It wasn't an army of assassins but it was an army.
First day out in the new car and I've never been this scared in an upper class white neighborhood. The street ended in a cul-de-sac/traffic circle (there was grass in the middle) - it was lousy with kids. I wove through the skateboarding, running, ball-tossing crowd carefully avoiding the battery powered miniature jeep whose toe-headed driver played chicken with me. Apparently I was the chicken.
Next time kid. Next time.
As I advanced down the street the children were swept up behind me as if I were pulling a trawl net. The GPS on my iPhone told me my target was on the right, at the beginning of the circle. The place reminded me of Wisteria Lane. Well, I'd always wanted to meet Teri Hatcher. She could have come out of any of the 'mcmansions' here.
I was driving so slowly that when I stopped my 'catch' nearly bumped into the back. I grabbed my computer from the seat next to me and started the billing clock - in that short little instance the children were joined by five adults who came from seemingly no-where. Now I know how the ice-cream truck guy feels.
A tall, wiry boy with brown hair and freckles waited for me to open the door. I nodded to him, guy to guy - nope - he still waved - hadn't progressed to the guy-nod yet. He motioned for me to roll down the window - coolest-car-evar! He let me know. As I got out I was besieged with questions and comments. The adults were from surrounding houses and wanted to sit in McSmart - or wanted rides. I accommodated to the tune of 45 minutes of potentially billable time lost.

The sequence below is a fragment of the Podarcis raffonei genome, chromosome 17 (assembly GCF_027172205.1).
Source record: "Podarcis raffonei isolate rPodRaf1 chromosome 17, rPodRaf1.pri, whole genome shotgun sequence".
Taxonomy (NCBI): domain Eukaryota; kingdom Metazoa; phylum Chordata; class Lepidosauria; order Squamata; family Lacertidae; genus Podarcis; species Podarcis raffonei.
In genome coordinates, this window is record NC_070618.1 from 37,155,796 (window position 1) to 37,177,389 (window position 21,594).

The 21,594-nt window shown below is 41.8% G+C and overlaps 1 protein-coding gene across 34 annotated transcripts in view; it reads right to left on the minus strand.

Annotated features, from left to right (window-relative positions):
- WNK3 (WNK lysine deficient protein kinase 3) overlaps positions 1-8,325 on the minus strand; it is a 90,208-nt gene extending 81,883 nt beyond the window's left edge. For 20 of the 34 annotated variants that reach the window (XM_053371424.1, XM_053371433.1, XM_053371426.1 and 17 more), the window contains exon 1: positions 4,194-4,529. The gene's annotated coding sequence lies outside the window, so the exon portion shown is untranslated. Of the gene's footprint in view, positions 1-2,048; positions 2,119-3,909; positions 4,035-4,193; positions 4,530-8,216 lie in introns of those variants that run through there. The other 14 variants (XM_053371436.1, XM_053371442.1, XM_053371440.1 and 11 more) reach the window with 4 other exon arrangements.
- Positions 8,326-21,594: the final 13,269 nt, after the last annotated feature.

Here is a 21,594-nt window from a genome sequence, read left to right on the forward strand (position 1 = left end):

Eventually I made it into the house and fixed the problems but not before listening to an eight-ish year old boy ask me about the crash-worthiness of the Smart. An unusual subject for a pre-adolescent, but then - who knows more about crashes than an 8 year old boy? I discussed the four star rating with him. He was impressed.
I was impressed. All those people looking at the car. I need to hurry up and get those static signs for the new company made.